Hormones and Women’s ADHD Symptoms—Part Two

 ADHD Weekly 2017-08-10

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Hormones and ADHD in teen girls

While boys typically have a decrease in ADHD symptoms when they reach puberty, the opposite is true for girls as estrogen increases during puberty. 

Estrogen and progesterone levels fluctuate during monthly menstrual cycles. ADHD symptoms change along with rising and falling hormone levels. As girls approach and go through puberty, they experience significant physical changes and changes in their brains. These changes directly affect their ADHD symptoms. Because ADHD is a brain-based disorder, it is strongly impacted by hormonal fluctuations. 

  • Estrogen levels begin to increase on the first day menstruation starts. This is the beginning of the menstrual cycle, and sometimes results in an increased sense of wellbeing. 
  • When ovulation occurs (10-17 days after the first day of menstruation), estrogen levels take a dive and progesterone levels increase. Moods can take a turn, with increased irritability and lower energy levels. 
  • In the last days of the monthly cycle, both estrogen and progesterone drop, causing a significant shift in mood and energy for most women. 
  • Sadness and mood swings
  • Difficulty sleeping
  • Irritability
  • Anxiety
  • Confusion
  • Fatigue

–From ADHD: What Happens When PMS Strikes

  • ADHD symptoms usually worsen a few days before the start of the menstrual cycle, according to Patricia Quinn, MD, a developmental pediatrician.

Tools and strategies

“The majority of clinicians don’t understand the impact of hormones on ADHD symptoms,” says Terry Matlan, MSW, ACSW, a psychotherapist and ADHD coach who specializes in ADHD in adults, with a special focus on women. “If a girl or woman is undiagnosed, she sees herself as lacking or less-than, rather than understanding it is part of a disorder. That leads to shame, which impacts all aspects of her life.”

Matlan urges women and girls to learn to embrace the difficulties of ADHD. “If you pretend it doesn’t exist, you won’t be a whole person,” she says.

How can you use information about hormones’ affect on your daughter’s ADHD as she approaches and goes through puberty? 

Educate yourself and your daughter. It is important for you, and your daughter, to learn as much as you can about ADHD and how hormonal fluctuations affect ADHD symptoms. Here are two books recommended for young girls:

  • Get Ready for Jetty! My Journal About ADHD and Me, Jeanne Kraus. A simple book written in diary form, this tells the story of a young girl who faces challenges after entering fourth grade. The book can help young girls recognize they are not alone when facing ADHD, and provides ideas and strategies to help them become more organized and aware of their strengths and challenges.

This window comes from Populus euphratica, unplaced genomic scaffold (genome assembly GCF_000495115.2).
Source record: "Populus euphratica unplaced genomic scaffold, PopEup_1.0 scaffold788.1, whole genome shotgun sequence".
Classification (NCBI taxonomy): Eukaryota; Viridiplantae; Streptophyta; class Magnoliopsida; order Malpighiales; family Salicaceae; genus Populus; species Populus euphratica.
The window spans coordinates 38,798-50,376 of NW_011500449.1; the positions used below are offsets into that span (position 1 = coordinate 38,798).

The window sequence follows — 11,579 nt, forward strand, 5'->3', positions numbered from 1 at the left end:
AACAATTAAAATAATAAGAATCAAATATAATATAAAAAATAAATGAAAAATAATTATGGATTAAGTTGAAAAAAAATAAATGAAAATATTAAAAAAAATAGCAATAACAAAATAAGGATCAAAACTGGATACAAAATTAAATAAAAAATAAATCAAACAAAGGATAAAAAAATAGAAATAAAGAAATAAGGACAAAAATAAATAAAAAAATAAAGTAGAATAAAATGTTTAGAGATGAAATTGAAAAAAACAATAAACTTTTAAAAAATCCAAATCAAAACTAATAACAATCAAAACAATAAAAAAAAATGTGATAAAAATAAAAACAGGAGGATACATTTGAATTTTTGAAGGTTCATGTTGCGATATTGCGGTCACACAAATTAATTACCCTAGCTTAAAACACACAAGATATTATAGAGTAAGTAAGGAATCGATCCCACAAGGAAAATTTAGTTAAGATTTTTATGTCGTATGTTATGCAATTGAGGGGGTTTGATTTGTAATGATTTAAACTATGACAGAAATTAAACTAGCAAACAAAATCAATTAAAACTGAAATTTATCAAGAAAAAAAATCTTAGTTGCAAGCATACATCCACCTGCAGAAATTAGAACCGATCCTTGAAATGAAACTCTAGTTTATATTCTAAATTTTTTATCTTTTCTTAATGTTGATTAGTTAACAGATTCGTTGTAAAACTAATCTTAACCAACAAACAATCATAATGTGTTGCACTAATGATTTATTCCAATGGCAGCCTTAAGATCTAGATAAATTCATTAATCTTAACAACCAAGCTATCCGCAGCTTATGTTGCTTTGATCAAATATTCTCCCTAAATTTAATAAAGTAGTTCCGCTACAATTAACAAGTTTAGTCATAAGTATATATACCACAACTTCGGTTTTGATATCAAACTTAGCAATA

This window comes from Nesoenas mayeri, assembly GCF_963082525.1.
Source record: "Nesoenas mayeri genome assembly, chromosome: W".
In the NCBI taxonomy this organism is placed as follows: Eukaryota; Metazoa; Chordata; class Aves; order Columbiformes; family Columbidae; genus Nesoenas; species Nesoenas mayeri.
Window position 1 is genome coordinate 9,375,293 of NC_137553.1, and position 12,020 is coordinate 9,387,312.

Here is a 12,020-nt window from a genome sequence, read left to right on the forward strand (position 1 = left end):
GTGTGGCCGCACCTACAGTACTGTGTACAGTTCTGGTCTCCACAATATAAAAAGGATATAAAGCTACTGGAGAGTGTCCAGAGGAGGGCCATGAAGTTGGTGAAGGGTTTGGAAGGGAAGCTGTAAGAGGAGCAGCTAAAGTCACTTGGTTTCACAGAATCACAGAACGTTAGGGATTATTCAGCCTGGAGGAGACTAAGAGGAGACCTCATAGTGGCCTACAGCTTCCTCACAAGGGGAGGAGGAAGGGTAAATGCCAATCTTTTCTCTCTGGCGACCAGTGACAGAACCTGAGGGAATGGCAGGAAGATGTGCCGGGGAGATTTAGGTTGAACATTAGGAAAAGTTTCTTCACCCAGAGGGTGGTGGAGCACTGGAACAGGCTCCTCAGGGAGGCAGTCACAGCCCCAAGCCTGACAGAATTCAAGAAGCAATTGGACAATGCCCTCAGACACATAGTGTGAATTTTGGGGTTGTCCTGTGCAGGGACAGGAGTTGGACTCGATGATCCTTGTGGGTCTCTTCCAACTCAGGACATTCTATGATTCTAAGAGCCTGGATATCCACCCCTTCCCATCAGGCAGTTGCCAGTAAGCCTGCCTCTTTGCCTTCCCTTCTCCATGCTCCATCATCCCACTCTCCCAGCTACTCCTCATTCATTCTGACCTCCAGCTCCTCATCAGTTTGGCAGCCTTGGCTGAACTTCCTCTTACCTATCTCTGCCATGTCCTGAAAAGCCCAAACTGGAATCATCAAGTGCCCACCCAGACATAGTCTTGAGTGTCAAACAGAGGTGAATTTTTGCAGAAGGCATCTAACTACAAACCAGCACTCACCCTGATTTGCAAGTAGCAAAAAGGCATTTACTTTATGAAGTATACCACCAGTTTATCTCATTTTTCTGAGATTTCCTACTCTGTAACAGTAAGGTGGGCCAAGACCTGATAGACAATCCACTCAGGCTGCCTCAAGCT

• Attention, Girls! A Guide to Learn All About Your AD/HD, by Patricia Quinn, MD, is a good book for young girls to learn more about ADHD and its presentations. While it includes different characters and illustrations to make it more understandable for young girls, it is helpful to read the book with your daughter and use it as a discussion tool.

Have your daughter track her cycle. It is helpful to understand how fluctuations in ADHD symptoms align with the normal hormonal fluctuations that occur during her monthly cycle. She will learn what is “normal” for her in terms of symptoms, what happens most often when she’s stressed or her routine changes. By mapping her symptoms to the timeline of her cycle, she can work with her healthcare provider to better manage her treatment.

Dr. Quinn says she increases stimulant medication levels on certain days for her female patients based on their cycle and symptoms. “Some women may need an increase in dosage a few days prior to getting their period, while others may only need it while menstruating. What I do with these women is very individualized based on their symptoms.” 

    • One or two days before you expect a shift in symptoms, focus on self care: eat well, get enough sleep, exercise and reduce stress. 
    • Mindfulness training can help improve awareness of the present moment, and allow you to shift from the multiple thoughts that typically bombard someone affected by ADHD. It can help you let go of self-judgement—that inner voice that pops in with criticism.
  • Ask for help. Girls are taught from an early age to be self-reliant and not ask for help. Early diagnosis and treatment are important to prevent the self-esteem issues and self-harm that is much higher with girls affected by ADHD. Instead, teach your daughter to ask for help when she is frustration, sad, or feeling overwhelmed.

Resources for Parents:

Do you have a question for our health information specialists? Call us at (800) 233-4050, Monday through Friday, 1-5 p.m. or post your question to one of our new Online Communities for Parents of Children with ADHD or for Adults with ADHD.

We explored the role hormones play for women and girls with ADHD In Part One of this three-part series, and why they may experience challenges with managing their ADHD symptoms. In Part Two, we focus on how these challenges are more complicated for girls with ADHD during puberty.